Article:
He "struggles with his doubts about whether he can trust the ghost and whether killing Claudius is the appropriate thing to do."SparkNotes - Key Facts; Major Conflict.) "If he can convince himself that the ghost who has told him all this is really his father's spirit and not a lying devil tempting him to perdition, then, he says I know my course." (George Bernard Shaw: from Postscript (1945) to 'Back to Mathuselah', 1921). Hamlet simply does not seem able to take action.In Act 3; Sc. 1, in the famous soliloquy To be or not to be..." (3.1.64-98). Hamlet again contemplatessuicide. He asks if it is it worth it "to live miserably or to end one's sorrows with a single stroke? Heknows that the answer would be undoubtedly yes if death were like a dreamless sleep. The rub or obstacle Hamlet faces is the fear of what dreams may come (74), i.e. the dread of something after death (86). Hamlet is well aware that suicide is condemned by the church as a mortal sin."(Mabillard, Amanda. Hamlet's Soliloquy Analysis. Shakespeare Online. 20 Aug. 2000. (6 Dec. 2012) < http://shakespeare-online.com/plays/hamlet/soliloquies/tobeanalysis.html >.) And so, Hamlet takes no action.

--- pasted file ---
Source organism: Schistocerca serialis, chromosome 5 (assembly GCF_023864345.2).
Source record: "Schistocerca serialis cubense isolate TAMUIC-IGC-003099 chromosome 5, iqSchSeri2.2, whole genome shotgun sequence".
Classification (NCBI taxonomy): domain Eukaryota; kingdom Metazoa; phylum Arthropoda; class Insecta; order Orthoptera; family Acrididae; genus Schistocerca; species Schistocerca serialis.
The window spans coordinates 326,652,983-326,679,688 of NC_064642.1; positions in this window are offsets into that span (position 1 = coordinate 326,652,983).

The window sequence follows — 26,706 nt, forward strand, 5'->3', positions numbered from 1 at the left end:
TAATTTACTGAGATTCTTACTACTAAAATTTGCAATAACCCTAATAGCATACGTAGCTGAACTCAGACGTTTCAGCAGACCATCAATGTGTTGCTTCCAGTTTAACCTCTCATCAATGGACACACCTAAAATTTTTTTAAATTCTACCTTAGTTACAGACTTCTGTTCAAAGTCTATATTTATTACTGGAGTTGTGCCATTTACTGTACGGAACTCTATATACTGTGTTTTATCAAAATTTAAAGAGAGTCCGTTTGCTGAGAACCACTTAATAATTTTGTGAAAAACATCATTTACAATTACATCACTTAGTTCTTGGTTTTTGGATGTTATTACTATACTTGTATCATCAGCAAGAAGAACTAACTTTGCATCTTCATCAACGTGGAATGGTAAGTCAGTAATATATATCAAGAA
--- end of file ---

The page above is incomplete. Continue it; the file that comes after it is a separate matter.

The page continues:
Courage to bear his life or cowardice to take it and risk the 'fire of hell???'Now might I do it pat... (3.3.77-100). "Hamlet has thought himself prepared to "drink hot blood" (3.2.382) and carry out the murder of the King. Now, as he happens upon the unattended Claudius, thetime has come to take action, but Hamlet finds that he is unable to kill. Hamlet's reason for delay is that Claudius is in the midst of praying, and in order for revenge to be complete, the King must be engaged in some sinful act such as sex, gambling, or drinking, and thus be condemned to eternal damnation." (Mabillard, Amanda. Hamlet Soliloquy Analysis. Shakespeare Online. 20 Aug. 2000. (6 Dec. 2012) < http://shakespeare-online.com/plays/hamlet/soliloquies/doitpatanalysis.html >.)